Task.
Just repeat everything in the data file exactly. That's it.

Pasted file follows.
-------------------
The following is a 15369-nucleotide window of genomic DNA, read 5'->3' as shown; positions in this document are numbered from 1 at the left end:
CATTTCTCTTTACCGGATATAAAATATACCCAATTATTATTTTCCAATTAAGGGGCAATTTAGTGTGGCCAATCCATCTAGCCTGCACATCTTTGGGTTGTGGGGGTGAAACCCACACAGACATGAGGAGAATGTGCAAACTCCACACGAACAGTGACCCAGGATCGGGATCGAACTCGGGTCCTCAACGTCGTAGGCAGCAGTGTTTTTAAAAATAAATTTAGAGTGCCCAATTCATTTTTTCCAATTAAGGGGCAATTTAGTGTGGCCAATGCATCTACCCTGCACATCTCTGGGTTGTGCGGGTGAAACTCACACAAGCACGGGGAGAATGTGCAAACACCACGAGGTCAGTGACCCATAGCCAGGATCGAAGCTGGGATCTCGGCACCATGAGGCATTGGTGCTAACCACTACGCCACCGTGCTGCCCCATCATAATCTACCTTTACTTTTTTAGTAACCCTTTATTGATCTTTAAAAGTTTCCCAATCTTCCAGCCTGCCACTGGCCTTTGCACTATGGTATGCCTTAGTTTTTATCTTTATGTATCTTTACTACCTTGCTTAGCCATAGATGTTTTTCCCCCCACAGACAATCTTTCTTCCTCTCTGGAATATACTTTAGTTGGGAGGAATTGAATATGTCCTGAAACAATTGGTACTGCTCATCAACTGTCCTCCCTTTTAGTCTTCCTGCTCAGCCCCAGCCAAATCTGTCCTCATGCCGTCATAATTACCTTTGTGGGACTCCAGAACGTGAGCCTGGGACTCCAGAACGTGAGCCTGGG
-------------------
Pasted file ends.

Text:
The following is a 15369-nucleotide window of genomic DNA, read 5'->3' as shown; positions in this document are numbered from 1 at the left end:
CATTTCTCTTTACCGGATATAAAATATACCCAATTATTATTTTCCAATTAAGGGGCAATTTAGTGTGGCCAATCCATCTAGCCTGCACATCTTTGGGTTGTGGGGGTGAAACCCACACAGACATGAGGAGAATGTGCAAACTCCACACGAACAGTGACCCAGGATCGGGATCGAACTCGGGTCCTCAACGTCGTAGGCAGCAGTGTTTTTAAAAATAAATTTAGAGTGCCCAATTCATTTTTTCCAATTAAGGGGCAATTTAGTGTGGCCAATGCATCTACCCTGCACATCTCTGGGTTGTGCGGGTGAAACTCACACAAGCACGGGGAGAATGTGCAAACACCACGAGGTCAGTGACCCATAGCCAGGATCGAAGCTGGGATCTCGGCACCATGAGGCATTGGTGCTAACCACTACGCCACCGTGCTGCCCCATCATAATCTACCTTTACTTTTTTAGTAACCCTTTATTGATCTTTAAAAGTTTCCCAATCTTCCAGCCTGCCACTGGCCTTTGCACTATGGTATGCCTTAGTTTTTATCTTTATGTATCTTTACTACCTTGCTTAGCCATAGATGTTTTTCCCCCCACAGACAATCTTTCTTCCTCTCTGGAATATACTTTAGTTGGGAGGAATTGAATATGTCCTGAAACAATTGGTACTGCTCATCAACTGTCCTCCCTTTTAGTCTTCCTGCTCAGCCCCAGCCAAATCTGTCCTCATGCCGTCATAATTACCTTTGTGGGACTCCAGAACGTGAGCCTGGGACTCCAGAACGTGAGCCTGGG